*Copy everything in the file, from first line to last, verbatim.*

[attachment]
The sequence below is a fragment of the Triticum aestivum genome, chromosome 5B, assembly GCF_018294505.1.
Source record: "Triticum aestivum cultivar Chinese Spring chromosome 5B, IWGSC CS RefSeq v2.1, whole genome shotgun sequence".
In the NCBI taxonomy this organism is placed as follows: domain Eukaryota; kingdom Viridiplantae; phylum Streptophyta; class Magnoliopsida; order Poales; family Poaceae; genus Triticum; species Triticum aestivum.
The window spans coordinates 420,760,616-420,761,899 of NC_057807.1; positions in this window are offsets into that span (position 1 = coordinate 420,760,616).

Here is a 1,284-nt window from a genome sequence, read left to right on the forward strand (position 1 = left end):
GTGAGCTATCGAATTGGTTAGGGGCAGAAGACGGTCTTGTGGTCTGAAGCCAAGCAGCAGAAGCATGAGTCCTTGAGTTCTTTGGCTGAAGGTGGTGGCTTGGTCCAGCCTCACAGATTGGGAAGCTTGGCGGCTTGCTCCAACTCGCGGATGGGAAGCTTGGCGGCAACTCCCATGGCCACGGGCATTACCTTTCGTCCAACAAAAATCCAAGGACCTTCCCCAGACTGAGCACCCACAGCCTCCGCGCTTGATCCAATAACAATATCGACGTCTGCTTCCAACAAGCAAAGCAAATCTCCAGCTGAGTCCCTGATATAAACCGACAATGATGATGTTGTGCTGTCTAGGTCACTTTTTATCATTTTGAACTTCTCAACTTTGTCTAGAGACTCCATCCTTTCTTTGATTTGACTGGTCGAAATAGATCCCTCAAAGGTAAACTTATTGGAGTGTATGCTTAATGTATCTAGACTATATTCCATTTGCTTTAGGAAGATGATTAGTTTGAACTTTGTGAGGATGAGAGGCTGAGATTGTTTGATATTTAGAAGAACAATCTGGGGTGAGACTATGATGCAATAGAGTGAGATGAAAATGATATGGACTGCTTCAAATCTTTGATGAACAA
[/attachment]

The sequence below is a fragment of the Triticum aestivum genome, chromosome 5B, assembly GCF_018294505.1.
Source record: "Triticum aestivum cultivar Chinese Spring chromosome 5B, IWGSC CS RefSeq v2.1, whole genome shotgun sequence".
In the NCBI taxonomy this organism is placed as follows: domain Eukaryota; kingdom Viridiplantae; phylum Streptophyta; class Magnoliopsida; order Poales; family Poaceae; genus Triticum; species Triticum aestivum.
The window spans coordinates 420,760,616-420,761,899 of NC_057807.1; positions in this window are offsets into that span (position 1 = coordinate 420,760,616).

Here is a 1,284-nt window from a genome sequence, read left to right on the forward strand (position 1 = left end):
GTGAGCTATCGAATTGGTTAGGGGCAGAAGACGGTCTTGTGGTCTGAAGCCAAGCAGCAGAAGCATGAGTCCTTGAGTTCTTTGGCTGAAGGTGGTGGCTTGGTCCAGCCTCACAGATTGGGAAGCTTGGCGGCTTGCTCCAACTCGCGGATGGGAAGCTTGGCGGCAACTCCCATGGCCACGGGCATTACCTTTCGTCCAACAAAAATCCAAGGACCTTCCCCAGACTGAGCACCCACAGCCTCCGCGCTTGATCCAATAACAATATCGACGTCTGCTTCCAACAAGCAAAGCAAATCTCCAGCTGAGTCCCTGATATAAACCGACAATGATGATGTTGTGCTGTCTAGGTCACTTTTTATCATTTTGAACTTCTCAACTTTGTCTAGAGACTCCATCCTTTCTTTGATTTGACTGGTCGAAATAGATCCCTCAAAGGTAAACTTATTGGAGTGTATGCTTAATGTATCTAGACTATATTCCATTTGCTTTAGGAAGATGATTAGTTTGAACTTTGTGAGGATGAGAGGCTGAGATTGTTTGATATTTAGAAGAACAATCTGGGGTGAGACTATGATGCAATAGAGTGAGATGAAAATGATATGGACTGCTTCAAATCTTTGATGAACAA